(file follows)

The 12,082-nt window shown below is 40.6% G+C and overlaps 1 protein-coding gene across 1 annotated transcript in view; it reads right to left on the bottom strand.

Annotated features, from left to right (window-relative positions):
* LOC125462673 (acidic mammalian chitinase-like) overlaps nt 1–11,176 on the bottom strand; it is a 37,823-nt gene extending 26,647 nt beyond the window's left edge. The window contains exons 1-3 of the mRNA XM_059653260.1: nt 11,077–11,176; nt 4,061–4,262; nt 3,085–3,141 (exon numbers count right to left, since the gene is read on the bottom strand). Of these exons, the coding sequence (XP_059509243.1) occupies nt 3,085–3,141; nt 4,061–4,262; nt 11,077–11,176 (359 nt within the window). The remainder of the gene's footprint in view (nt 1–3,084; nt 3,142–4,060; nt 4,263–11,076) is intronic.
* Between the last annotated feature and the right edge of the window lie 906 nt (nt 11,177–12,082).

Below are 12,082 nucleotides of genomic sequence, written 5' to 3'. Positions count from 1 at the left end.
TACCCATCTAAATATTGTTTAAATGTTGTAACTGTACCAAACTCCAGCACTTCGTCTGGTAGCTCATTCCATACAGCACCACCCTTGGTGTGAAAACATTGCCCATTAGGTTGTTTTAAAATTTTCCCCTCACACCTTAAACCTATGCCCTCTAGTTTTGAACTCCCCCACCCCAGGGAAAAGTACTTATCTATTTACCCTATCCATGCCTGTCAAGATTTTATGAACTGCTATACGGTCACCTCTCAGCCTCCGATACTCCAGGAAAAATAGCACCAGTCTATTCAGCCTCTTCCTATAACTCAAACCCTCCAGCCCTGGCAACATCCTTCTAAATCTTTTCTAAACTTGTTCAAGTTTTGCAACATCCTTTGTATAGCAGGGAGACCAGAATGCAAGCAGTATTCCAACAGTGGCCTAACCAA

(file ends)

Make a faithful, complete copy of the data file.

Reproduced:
The 12,082-nt window shown below is 40.6% G+C and overlaps 1 protein-coding gene across 1 annotated transcript in view; it reads right to left on the bottom strand.

Annotated features, from left to right (window-relative positions):
* LOC125462673 (acidic mammalian chitinase-like) overlaps nt 1–11,176 on the bottom strand; it is a 37,823-nt gene extending 26,647 nt beyond the window's left edge. The window contains exons 1-3 of the mRNA XM_059653260.1: nt 11,077–11,176; nt 4,061–4,262; nt 3,085–3,141 (exon numbers count right to left, since the gene is read on the bottom strand). Of these exons, the coding sequence (XP_059509243.1) occupies nt 3,085–3,141; nt 4,061–4,262; nt 11,077–11,176 (359 nt within the window). The remainder of the gene's footprint in view (nt 1–3,084; nt 3,142–4,060; nt 4,263–11,076) is intronic.
* Between the last annotated feature and the right edge of the window lie 906 nt (nt 11,177–12,082).

Below are 12,082 nucleotides of genomic sequence, written 5' to 3'. Positions count from 1 at the left end.
TACCCATCTAAATATTGTTTAAATGTTGTAACTGTACCAAACTCCAGCACTTCGTCTGGTAGCTCATTCCATACAGCACCACCCTTGGTGTGAAAACATTGCCCATTAGGTTGTTTTAAAATTTTCCCCTCACACCTTAAACCTATGCCCTCTAGTTTTGAACTCCCCCACCCCAGGGAAAAGTACTTATCTATTTACCCTATCCATGCCTGTCAAGATTTTATGAACTGCTATACGGTCACCTCTCAGCCTCCGATACTCCAGGAAAAATAGCACCAGTCTATTCAGCCTCTTCCTATAACTCAAACCCTCCAGCCCTGGCAACATCCTTCTAAATCTTTTCTAAACTTGTTCAAGTTTTGCAACATCCTTTGTATAGCAGGGAGACCAGAATGCAAGCAGTATTCCAACAGTGGCCTAACCAA